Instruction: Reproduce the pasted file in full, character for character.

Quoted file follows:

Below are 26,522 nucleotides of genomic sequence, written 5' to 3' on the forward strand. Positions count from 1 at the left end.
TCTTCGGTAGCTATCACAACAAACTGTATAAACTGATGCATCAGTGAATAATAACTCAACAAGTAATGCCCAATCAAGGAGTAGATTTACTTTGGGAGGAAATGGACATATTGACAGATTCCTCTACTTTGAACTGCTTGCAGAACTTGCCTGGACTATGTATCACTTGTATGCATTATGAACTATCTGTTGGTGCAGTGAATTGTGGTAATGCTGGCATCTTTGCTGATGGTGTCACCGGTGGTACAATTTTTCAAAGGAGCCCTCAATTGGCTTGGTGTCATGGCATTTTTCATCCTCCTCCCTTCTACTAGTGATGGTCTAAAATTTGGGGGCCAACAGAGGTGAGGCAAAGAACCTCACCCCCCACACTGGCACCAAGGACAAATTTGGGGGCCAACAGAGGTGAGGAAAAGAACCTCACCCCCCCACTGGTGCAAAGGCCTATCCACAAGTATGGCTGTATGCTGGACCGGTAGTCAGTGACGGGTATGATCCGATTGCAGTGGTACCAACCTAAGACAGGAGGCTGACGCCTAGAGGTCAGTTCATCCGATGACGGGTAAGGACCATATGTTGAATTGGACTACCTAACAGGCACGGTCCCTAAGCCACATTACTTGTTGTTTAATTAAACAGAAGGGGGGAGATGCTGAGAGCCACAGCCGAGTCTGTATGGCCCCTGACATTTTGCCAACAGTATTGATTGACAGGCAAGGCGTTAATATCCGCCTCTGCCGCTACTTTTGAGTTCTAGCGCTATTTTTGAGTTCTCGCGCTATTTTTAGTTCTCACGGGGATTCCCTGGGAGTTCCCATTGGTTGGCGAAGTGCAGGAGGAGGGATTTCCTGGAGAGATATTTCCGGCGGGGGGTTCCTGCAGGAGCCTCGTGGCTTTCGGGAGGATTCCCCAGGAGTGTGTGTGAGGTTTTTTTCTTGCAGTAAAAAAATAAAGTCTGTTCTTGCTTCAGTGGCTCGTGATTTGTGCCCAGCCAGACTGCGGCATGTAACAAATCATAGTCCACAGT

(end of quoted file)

Below are 26,522 nucleotides of genomic sequence, written 5' to 3' on the forward strand. Positions count from 1 at the left end.
TCTTCGGTAGCTATCACAACAAACTGTATAAACTGATGCATCAGTGAATAATAACTCAACAAGTAATGCCCAATCAAGGAGTAGATTTACTTTGGGAGGAAATGGACATATTGACAGATTCCTCTACTTTGAACTGCTTGCAGAACTTGCCTGGACTATGTATCACTTGTATGCATTATGAACTATCTGTTGGTGCAGTGAATTGTGGTAATGCTGGCATCTTTGCTGATGGTGTCACCGGTGGTACAATTTTTCAAAGGAGCCCTCAATTGGCTTGGTGTCATGGCATTTTTCATCCTCCTCCCTTCTACTAGTGATGGTCTAAAATTTGGGGGCCAACAGAGGTGAGGCAAAGAACCTCACCCCCCACACTGGCACCAAGGACAAATTTGGGGGCCAACAGAGGTGAGGAAAAGAACCTCACCCCCCCACTGGTGCAAAGGCCTATCCACAAGTATGGCTGTATGCTGGACCGGTAGTCAGTGACGGGTATGATCCGATTGCAGTGGTACCAACCTAAGACAGGAGGCTGACGCCTAGAGGTCAGTTCATCCGATGACGGGTAAGGACCATATGTTGAATTGGACTACCTAACAGGCACGGTCCCTAAGCCACATTACTTGTTGTTTAATTAAACAGAAGGGGGGAGATGCTGAGAGCCACAGCCGAGTCTGTATGGCCCCTGACATTTTGCCAACAGTATTGATTGACAGGCAAGGCGTTAATATCCGCCTCTGCCGCTACTTTTGAGTTCTAGCGCTATTTTTGAGTTCTCGCGCTATTTTTAGTTCTCACGGGGATTCCCTGGGAGTTCCCATTGGTTGGCGAAGTGCAGGAGGAGGGATTTCCTGGAGAGATATTTCCGGCGGGGGGTTCCTGCAGGAGCCTCGTGGCTTTCGGGAGGATTCCCCAGGAGTGTGTGTGAGGTTTTTTTCTTGCAGTAAAAAAATAAAGTCTGTTCTTGCTTCAGTGGCTCGTGATTTGTGCCCAGCCAGACTGCGGCATGTAACAAATCATAGTCCACAGT